Don’t look now, but Air Force senior running back Cody Getz is currently the nation’s leading rusher. Getz has ripped off back-to-back 200-yard games (three total this season), and he’s averaging almost eight yards per carry. His 177 yards-per-game puts him on pace to have 2,124 yards by the time the Heisman vote is due. Getz ran for 130 yards and three touchdowns against Michigan, so it’s not like he hasn’t proven himself against high-level competition.
So, why aren’t more voters considering Getz for the Heisman?
“His team is just not that good,” said one voter whom I talked to. “I think if you put another elite running back in that system, he’d run for over 2,000 yards and Air Force would still struggle to get into the Top 25.”
What would it take for this voter to put Getz third on his ballot?
“He’d have to have, like, 2,700 yards,” said the voter. “We’ve just had too many cases where guys piled up numbers against bad competition.”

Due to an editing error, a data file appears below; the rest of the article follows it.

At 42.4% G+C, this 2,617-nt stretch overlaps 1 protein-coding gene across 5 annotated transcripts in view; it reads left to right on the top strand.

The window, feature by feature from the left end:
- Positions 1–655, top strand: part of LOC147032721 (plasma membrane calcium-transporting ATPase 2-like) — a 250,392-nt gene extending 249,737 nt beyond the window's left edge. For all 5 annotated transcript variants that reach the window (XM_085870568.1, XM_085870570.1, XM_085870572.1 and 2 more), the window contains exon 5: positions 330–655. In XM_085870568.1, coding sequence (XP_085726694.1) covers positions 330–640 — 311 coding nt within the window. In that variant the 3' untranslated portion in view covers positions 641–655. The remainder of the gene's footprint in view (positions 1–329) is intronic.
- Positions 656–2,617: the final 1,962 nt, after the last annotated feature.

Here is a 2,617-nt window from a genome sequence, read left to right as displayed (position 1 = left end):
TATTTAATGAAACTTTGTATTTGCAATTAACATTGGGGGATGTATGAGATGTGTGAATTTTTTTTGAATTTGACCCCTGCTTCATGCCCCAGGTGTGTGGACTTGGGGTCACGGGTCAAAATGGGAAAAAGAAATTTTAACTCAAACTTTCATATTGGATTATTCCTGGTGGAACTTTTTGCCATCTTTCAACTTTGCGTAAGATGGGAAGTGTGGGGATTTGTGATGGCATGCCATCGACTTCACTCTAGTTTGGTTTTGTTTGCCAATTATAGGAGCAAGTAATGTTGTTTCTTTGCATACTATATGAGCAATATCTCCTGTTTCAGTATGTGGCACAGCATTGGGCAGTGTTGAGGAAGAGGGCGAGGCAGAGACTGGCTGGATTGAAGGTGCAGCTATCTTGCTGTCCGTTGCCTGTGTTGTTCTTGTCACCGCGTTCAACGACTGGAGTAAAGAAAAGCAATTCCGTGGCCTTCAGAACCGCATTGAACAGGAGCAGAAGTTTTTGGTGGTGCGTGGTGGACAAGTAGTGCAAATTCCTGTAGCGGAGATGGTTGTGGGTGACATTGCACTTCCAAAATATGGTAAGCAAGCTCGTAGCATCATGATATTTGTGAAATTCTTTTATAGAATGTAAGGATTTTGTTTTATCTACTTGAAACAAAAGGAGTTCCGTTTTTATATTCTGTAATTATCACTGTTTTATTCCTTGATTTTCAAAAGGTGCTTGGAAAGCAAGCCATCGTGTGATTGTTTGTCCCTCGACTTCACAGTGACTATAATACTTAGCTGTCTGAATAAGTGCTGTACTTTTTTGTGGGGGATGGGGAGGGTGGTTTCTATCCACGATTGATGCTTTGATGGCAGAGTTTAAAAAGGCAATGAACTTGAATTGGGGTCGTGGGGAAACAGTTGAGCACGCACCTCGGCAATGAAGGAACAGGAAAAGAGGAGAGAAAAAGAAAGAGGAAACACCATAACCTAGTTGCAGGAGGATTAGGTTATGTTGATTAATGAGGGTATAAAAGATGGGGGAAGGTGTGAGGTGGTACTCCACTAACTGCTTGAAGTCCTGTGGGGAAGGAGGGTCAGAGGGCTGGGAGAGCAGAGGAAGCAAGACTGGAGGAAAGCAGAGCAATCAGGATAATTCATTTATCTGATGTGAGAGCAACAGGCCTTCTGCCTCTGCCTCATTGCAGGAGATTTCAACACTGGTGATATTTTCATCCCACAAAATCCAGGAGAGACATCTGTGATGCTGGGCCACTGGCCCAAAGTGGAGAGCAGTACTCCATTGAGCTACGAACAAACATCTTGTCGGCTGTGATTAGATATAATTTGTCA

Of course, this mentality regarding players from the service academies didn’t used to hold sway with Heisman voters.Army has three winners and three runners-up. Navy had two winners in the span of four seasons in the early 1960s. As late as 1989, we saw Air Force quarterback Dee Dowis get invited to New York as a finalist (he couldn’t go because he had a game to play). But the last service academy player to finish in the top 10 of the Heisman vote was Air Force quarterback Beau Morgan, who placed 10th in 1996.
If Getz can crack the top 10, that’d be quite an accomplishment, given recent history.